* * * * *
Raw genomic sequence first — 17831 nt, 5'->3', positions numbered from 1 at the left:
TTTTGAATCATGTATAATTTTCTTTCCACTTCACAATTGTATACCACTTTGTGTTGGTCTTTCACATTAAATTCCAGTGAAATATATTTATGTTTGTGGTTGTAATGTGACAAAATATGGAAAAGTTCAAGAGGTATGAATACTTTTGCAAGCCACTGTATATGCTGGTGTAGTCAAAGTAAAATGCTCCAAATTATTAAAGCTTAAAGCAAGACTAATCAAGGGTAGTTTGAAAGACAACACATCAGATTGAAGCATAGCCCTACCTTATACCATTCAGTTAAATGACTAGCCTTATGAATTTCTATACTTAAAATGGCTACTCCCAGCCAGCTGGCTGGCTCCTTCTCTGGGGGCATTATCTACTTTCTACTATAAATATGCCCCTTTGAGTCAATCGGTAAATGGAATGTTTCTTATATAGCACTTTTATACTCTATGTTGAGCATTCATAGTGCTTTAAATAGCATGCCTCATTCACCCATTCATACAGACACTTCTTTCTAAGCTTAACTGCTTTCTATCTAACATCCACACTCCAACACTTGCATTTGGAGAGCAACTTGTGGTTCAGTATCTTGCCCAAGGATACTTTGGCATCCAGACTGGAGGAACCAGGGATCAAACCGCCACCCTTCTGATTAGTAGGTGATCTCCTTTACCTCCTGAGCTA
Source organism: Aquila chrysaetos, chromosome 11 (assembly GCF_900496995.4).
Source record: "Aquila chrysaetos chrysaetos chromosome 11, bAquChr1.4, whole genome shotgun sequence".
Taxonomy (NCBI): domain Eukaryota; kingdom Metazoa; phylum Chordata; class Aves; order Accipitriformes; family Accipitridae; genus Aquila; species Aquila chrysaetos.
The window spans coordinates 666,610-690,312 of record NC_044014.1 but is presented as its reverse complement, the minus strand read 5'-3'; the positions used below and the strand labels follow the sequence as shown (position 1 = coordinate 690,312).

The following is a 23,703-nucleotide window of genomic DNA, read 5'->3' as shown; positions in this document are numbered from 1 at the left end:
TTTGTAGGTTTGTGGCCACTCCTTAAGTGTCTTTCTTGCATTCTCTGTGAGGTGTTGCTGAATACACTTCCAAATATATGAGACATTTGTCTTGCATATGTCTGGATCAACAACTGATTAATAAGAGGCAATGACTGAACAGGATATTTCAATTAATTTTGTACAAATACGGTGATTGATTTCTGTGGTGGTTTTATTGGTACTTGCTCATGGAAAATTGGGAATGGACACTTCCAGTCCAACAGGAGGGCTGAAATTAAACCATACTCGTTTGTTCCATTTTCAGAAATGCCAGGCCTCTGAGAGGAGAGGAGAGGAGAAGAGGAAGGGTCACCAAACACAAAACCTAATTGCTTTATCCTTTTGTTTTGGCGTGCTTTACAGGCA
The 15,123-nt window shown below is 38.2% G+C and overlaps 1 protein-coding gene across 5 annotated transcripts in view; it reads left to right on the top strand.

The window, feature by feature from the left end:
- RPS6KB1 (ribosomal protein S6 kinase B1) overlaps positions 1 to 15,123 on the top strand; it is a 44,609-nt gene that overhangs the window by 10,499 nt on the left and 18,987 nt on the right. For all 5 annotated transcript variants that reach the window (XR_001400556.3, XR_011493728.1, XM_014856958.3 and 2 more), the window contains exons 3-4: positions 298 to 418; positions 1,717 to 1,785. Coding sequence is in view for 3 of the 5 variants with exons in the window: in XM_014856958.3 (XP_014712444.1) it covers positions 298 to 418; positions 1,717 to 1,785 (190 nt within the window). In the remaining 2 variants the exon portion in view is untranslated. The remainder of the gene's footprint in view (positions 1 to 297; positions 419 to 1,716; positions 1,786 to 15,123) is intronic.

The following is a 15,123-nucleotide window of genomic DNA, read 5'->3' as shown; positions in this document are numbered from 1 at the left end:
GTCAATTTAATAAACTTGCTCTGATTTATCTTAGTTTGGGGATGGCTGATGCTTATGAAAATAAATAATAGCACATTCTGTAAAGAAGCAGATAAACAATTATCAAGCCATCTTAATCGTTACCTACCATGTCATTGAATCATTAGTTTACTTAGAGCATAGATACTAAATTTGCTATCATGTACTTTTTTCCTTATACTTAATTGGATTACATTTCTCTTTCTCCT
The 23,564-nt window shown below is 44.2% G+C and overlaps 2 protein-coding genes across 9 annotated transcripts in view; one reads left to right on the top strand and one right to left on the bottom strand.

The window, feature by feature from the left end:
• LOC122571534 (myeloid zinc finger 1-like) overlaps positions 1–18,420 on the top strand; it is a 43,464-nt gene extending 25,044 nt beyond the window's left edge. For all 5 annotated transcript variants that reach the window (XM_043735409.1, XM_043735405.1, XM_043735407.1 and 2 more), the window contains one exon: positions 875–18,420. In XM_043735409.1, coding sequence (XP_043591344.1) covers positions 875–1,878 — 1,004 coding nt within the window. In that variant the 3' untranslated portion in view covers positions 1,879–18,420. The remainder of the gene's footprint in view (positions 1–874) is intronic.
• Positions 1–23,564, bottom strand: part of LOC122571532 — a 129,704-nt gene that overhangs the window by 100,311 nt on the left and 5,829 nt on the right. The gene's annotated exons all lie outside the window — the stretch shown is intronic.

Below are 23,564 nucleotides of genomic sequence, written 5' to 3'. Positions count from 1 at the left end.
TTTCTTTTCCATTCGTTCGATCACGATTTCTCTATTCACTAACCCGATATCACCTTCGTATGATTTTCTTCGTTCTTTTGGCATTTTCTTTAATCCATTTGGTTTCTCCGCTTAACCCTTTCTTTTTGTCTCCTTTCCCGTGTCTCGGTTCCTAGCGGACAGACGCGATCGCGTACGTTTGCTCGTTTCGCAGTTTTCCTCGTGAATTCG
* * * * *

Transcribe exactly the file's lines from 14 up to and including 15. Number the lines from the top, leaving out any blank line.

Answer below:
The 23,564-nt window shown below is 44.2% G+C and overlaps 2 protein-coding genes across 9 annotated transcripts in view; one reads left to right on the top strand and one right to left on the bottom strand.

The window, feature by feature from the left end: